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News Release

Workers in New York City nail salons face wage, other labor violations

US Labor Department raising awareness of labor laws among employers, employees

NEW YORK – Nail salon workers in one of the world’s largest cities work hard to serve their customers. At the same time, they are what the U.S. Department of Labor refers to as vulnerable workers – unaware of their rights, sometimes with language barriers, or reluctant to step forward to complain.

Working amid possible health hazards, nail salon workers also frequently go home underpaid or not paid at all for their labor. The Wage and Hour Division is actively determined to address this injustice as shown by its actions involving two New York City salons found to be in violation of federal overtime and recordkeeping rules.

The division’s investigators found that Ada Nails & Spa, at 81 W. Broadway in Manhattan, paid employees a flat rate per day plus commissions without regard to the number of hours they worked. Consequently, the salon failed to pay overtime when employees worked more than 40 hours in a workweek; failed to record all hours worked by employees; and failed to maintain other basic employment and payroll records as required by law. The second investigation found Hai Hua Beauty Salon Inc., at 151-91B Cross Island Parkway in Whitestone, also paid flat daily rates without regard to the number of hours actually worked; failed to pay overtime for hours worked beyond 40 in a week; and failed to keep accurate and complete payroll records.

Ada Nails & Spa paid $23,704 in overtime back wages to 12 employees while Hai Hua Beauty Salon Inc. paid $23,643 in overtime back wages to nine employees.

“The experience of these employers should serve as a lesson to all of New York City’s nail salon owners. This industry employs large numbers of vulnerable workers, many of whom may be unaware of their rights, may face language barriers, or may be reluctant to step forward to complain. We want nail salon employees to know their rights, and employers to know their responsibilities to prevent these violations from occurring,” said Debbie O. Lau, the Wage and Hour Division’s assistant district director in Manhattan. “We provide numerous tools to educate employers and employees in a variety of languages, including Chinese, Spanish, Korean, Thai, Vietnamese and Nepali. Our investigators are fluent in most of these languages and can obtain translations for others. Both workers and employers can speak with Wage and Hour representatives confidentially. All parties should also understand that we enforce the law regardless of a worker’s immigration status.”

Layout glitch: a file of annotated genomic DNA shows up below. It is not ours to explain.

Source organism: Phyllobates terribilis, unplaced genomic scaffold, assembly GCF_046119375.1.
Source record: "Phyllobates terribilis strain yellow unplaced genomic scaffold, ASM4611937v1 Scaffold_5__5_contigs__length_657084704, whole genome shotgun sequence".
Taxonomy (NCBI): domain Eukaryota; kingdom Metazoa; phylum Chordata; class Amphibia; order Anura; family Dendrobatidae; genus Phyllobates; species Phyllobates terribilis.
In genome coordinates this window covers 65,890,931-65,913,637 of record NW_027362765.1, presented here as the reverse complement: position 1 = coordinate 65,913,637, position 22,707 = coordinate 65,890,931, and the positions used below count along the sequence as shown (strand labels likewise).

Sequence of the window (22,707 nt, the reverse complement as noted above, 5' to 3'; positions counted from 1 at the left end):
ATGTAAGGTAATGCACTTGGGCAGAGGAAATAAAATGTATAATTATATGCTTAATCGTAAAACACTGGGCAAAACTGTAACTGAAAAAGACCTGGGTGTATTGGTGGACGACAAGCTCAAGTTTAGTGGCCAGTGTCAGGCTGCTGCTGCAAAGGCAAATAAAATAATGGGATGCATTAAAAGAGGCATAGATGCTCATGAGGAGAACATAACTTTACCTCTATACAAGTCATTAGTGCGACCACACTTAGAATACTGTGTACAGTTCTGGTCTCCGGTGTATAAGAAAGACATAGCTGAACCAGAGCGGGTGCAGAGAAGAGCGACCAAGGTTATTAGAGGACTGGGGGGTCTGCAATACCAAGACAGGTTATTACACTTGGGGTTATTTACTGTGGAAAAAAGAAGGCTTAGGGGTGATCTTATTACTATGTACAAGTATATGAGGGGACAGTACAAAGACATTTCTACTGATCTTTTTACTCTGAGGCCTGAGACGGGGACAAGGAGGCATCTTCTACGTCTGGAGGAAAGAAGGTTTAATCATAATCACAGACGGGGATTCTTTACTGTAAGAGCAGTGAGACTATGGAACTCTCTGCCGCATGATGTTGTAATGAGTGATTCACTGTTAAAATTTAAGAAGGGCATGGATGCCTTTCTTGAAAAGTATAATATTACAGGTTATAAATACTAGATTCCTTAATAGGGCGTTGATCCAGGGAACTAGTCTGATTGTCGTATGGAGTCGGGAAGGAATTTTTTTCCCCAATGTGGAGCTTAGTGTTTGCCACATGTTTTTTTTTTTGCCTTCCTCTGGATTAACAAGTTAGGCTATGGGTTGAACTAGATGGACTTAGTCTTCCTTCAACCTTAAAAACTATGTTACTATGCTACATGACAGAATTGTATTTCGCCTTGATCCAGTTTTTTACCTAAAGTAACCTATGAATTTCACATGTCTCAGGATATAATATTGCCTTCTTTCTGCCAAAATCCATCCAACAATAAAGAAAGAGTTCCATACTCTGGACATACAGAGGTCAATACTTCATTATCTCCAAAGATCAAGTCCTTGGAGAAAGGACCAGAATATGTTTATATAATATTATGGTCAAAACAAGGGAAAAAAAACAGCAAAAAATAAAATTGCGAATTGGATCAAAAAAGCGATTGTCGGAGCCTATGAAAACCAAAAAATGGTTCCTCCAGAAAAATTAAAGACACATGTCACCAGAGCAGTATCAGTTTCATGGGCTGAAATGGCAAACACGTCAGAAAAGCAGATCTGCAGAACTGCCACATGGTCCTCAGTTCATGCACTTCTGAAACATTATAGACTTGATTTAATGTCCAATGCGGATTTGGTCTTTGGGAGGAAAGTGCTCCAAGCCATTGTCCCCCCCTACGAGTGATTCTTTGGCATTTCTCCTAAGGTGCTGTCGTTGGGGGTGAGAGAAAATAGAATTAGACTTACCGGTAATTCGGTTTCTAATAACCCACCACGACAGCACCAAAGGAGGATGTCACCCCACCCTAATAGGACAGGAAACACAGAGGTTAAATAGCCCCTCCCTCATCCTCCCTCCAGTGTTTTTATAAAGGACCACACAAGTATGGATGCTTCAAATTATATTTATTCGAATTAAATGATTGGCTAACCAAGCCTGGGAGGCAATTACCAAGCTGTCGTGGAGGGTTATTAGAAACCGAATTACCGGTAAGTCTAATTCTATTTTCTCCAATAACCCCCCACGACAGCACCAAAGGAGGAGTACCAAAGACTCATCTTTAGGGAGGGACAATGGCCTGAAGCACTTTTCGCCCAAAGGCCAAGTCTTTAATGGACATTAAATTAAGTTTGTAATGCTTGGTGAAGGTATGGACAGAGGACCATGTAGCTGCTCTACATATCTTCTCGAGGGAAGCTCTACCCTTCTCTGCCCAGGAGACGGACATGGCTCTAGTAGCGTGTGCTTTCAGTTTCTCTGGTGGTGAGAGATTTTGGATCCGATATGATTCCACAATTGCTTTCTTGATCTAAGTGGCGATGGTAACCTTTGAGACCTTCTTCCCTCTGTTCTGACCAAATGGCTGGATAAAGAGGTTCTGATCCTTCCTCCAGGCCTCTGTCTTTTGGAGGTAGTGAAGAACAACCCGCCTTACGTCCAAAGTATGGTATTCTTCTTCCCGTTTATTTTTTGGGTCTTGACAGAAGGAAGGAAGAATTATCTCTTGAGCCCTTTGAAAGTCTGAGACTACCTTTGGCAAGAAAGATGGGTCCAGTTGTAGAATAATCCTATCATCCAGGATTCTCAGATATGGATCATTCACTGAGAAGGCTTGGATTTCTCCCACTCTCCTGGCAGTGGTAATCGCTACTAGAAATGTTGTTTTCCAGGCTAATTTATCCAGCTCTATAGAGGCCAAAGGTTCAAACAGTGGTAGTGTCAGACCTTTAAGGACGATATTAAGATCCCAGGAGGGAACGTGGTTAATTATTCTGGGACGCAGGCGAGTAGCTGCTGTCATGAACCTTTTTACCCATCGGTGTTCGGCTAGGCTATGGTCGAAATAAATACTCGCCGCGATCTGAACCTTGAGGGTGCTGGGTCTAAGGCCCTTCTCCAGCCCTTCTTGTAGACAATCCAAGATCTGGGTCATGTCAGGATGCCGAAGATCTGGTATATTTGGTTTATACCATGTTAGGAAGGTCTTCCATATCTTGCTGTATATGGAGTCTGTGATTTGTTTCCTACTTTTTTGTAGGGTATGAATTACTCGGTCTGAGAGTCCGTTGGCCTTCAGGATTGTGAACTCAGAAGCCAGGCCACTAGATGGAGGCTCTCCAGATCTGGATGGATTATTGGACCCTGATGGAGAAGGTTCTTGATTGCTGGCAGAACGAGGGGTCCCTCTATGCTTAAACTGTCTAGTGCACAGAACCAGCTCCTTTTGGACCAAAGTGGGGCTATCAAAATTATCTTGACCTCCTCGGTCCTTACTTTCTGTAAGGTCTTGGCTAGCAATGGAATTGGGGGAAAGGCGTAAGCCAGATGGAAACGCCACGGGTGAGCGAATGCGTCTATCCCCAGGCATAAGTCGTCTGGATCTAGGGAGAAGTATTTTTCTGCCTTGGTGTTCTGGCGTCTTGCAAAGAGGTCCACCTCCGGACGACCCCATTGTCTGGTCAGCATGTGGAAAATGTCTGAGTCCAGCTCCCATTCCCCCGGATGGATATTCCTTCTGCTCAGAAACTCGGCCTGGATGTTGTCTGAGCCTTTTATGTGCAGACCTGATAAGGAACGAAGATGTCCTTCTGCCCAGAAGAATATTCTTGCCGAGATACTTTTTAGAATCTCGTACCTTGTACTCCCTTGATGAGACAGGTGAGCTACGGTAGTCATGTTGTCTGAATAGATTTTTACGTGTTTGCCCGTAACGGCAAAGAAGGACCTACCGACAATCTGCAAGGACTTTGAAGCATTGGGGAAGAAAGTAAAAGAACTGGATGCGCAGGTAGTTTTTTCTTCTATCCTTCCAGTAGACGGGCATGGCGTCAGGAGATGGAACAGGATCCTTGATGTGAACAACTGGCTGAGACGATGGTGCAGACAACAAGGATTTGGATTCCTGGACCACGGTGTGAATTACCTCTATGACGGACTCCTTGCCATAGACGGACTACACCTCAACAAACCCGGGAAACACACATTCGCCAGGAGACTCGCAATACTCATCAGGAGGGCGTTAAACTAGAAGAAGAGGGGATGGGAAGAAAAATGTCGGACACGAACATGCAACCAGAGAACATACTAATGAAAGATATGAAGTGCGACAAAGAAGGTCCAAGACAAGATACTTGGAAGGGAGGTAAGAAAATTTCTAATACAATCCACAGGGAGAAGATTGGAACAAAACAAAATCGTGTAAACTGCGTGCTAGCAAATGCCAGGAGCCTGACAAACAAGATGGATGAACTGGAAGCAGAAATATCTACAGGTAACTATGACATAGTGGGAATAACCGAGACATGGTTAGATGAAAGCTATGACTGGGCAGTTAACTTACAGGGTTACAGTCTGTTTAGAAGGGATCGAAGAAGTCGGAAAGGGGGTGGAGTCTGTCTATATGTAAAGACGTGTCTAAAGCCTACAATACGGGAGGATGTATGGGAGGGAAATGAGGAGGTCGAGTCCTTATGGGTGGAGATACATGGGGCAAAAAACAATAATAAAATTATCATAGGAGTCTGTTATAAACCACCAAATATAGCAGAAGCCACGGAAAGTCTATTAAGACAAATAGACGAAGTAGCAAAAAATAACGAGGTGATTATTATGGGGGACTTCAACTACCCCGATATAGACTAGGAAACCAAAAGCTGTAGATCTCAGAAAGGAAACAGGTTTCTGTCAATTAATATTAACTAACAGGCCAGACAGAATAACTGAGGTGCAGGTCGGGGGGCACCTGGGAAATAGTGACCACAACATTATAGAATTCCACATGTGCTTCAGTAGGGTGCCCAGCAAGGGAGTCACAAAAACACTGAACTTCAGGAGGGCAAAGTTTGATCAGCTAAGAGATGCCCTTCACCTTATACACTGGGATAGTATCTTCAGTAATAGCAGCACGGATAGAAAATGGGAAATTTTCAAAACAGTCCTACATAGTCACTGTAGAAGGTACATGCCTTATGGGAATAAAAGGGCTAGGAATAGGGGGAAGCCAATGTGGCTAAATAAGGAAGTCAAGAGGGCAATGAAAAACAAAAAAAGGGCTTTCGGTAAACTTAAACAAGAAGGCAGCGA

Here are some of the basic protections required by the Fair Labor Standards Act:

Payment for Hours Worked:

  • Workers must be paid for all the time they spend performing work, whether or not the employer approves the work in advance. This includes time spent in training, traveling from site to site during the day, and any work performed “off the clock.”

Minimum Wage and Deductions:

  • Workers must be paid at least the federal minimum wage of $7.25 per hour for every hour that they work.
  • Even if paid by the day or at a piece rate, the payment received, when divided by the number of hours actually worked, must equal at least the federal minimum wage for every hour worked.
  • Some state laws require higher minimum wages and/or greater employee protections. Employers must comply with all laws that apply to their businesses.

Overtime Pay:

  • Generally, workers must be paid 1½ times their regular rates of pay for every hour worked beyond 40 in a workweek.


  • Employers must keep accurate records of all their employees’ daily and weekly hours worked, and wages paid.
  • Employees should keep their own records of their work hours and wages, and their employer’s name, address and phone number.

Independent Contractor or Employee?

Some salons incorrectly label workers “independent contractors” when they are actually employees. It is important for workers to know the difference between the two because employees are legally entitled to greater health and safety protections, wage protections and other benefits.

  • Workers who are not sure whether they are employees or independent contractors should contact the Wage and Hour Division, who can provide information to help determine employees’ workplace rights.

It is illegal for an employer to fire workers or retaliate against them in any way for contacting the Wage and Hour Division or for exercising their workplace rights.

If workers believe their rights have been violated or have any questions, they can call the Wage and Hour Division at 1-866-487-9243 or in New York City at 212-264-8185 (Manhattan) or 718-254-9410 (Brooklyn). The division can assist in nearly any language, and its services are free and confidential.

Wage and Hour Division
April 7, 2016
Release Number
Media Contact: Ted Fitzgerald